“…1 million farmers in Mexico live on less than $2 a day. They can’t afford drip-irrigation systems, which would save them time, allow them to grow more crops, and often double or triple their income. At least that’s what a first analysis might conclude.

But Amanco, a multinational company that focuses on water distribution solutions in Mexico and throughout Latin America decided there was a way to help these farmers. With the help and insight of citizen-sector organizations in Mexico, Amanco re-engineered its business model to increase the cost-effectiveness of small transactions, especially with regards to quotation, system design, and installation…..This new model has been profitable for Amanco. In Mexico alone, the newly created drip-irrigation market is reported to be $200 million a year…Amanco estimates income from low-income market segments will double year on year, compared with just five to 15 percent growth in other segments.”, Valeria Budinich (Vice president at Ashoka: Innovators for the Public) in the Harvard Business Review.

What we witness here is the power of investing in low-income markets by partnering with citizen-sector organizations (or non-profits) and working with local communities to build solutions, hence building what we call a “Hybrid value chain“.  According to Ashoka, “Hybrid Value Chain (HVC) is a business model that leverages the capabilities of the business and citizen sectors to enable the delivery of needed goods and services to low-income populations in a more cost-effective way.” What an HVC does is help corporations understand these markets better, build localized solutions and deliver products and services at affordable prices. CSOs or non-profits, who have local knowledge and strong relationships with the community, help these corporations and in the process, build new sources of revenue and accelerate social impact in the community. It’s a win-win for everyone.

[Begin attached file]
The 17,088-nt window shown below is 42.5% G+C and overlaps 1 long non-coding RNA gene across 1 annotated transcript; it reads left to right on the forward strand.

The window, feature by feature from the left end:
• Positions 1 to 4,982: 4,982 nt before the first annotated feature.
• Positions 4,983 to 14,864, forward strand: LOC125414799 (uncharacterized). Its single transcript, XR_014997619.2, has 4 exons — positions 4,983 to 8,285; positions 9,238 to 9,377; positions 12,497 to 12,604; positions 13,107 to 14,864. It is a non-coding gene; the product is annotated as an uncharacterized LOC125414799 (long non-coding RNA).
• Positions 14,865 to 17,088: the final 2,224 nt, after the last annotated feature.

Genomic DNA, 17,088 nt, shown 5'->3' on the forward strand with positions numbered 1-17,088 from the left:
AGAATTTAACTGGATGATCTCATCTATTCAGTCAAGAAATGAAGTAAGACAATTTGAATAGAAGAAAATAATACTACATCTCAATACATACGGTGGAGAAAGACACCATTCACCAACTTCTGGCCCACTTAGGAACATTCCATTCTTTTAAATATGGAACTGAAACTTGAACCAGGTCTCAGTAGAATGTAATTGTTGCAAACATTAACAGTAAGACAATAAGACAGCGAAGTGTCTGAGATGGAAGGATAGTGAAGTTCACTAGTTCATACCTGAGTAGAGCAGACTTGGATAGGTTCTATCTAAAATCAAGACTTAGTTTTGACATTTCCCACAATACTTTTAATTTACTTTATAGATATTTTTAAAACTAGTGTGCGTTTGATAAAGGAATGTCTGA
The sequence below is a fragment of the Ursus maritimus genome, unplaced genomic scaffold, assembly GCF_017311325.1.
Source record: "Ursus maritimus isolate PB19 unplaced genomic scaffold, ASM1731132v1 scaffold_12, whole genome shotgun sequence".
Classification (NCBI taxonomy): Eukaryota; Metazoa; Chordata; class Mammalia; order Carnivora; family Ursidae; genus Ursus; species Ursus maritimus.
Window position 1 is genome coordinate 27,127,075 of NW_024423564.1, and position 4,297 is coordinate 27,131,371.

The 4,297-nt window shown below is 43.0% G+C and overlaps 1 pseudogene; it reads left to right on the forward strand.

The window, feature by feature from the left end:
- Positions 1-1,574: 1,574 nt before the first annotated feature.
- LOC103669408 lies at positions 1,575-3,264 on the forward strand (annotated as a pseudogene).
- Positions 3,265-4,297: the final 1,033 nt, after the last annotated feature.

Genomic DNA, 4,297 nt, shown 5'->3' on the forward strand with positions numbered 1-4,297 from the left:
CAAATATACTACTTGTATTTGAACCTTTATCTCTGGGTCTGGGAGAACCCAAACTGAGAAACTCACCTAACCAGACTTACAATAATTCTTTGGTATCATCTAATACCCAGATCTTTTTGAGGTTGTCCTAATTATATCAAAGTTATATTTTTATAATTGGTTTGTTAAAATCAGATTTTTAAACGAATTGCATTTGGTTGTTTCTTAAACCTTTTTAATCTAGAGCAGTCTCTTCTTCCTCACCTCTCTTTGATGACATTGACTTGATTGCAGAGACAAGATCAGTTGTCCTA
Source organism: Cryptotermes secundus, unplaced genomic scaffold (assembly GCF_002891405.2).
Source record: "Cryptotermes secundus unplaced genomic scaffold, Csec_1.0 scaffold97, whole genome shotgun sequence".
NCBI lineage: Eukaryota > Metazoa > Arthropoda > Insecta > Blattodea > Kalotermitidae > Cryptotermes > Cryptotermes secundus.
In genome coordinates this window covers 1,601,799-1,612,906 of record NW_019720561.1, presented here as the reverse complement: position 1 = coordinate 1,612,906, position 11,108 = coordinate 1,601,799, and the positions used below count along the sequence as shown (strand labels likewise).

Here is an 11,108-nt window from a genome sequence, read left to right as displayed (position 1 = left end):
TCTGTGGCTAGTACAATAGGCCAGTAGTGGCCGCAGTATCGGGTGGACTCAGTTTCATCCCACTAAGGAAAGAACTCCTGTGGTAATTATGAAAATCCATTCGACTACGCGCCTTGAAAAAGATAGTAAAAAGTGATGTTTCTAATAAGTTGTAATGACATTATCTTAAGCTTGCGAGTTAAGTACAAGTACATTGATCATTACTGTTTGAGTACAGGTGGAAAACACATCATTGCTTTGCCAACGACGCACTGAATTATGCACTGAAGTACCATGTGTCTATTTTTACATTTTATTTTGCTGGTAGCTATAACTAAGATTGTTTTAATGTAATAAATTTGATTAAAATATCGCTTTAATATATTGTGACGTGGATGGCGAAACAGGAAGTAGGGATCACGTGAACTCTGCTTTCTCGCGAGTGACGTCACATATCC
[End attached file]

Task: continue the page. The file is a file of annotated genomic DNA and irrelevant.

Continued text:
In several developing countries including India,  the rise and spread of MFIs has also made the delivery of basic services in last mile areas easier and below poverty line populations are now getting access to low cost water, healthcare and education services. Leading corporations are using this infrastructure too to reach out to new markets and make more revenues.

The opportunity here is not just for big companies but for start-up entrepreneurs too who want to build services in unformed markets be it for street vendors or rickshaw-drivers. It’s very much the right time to get started!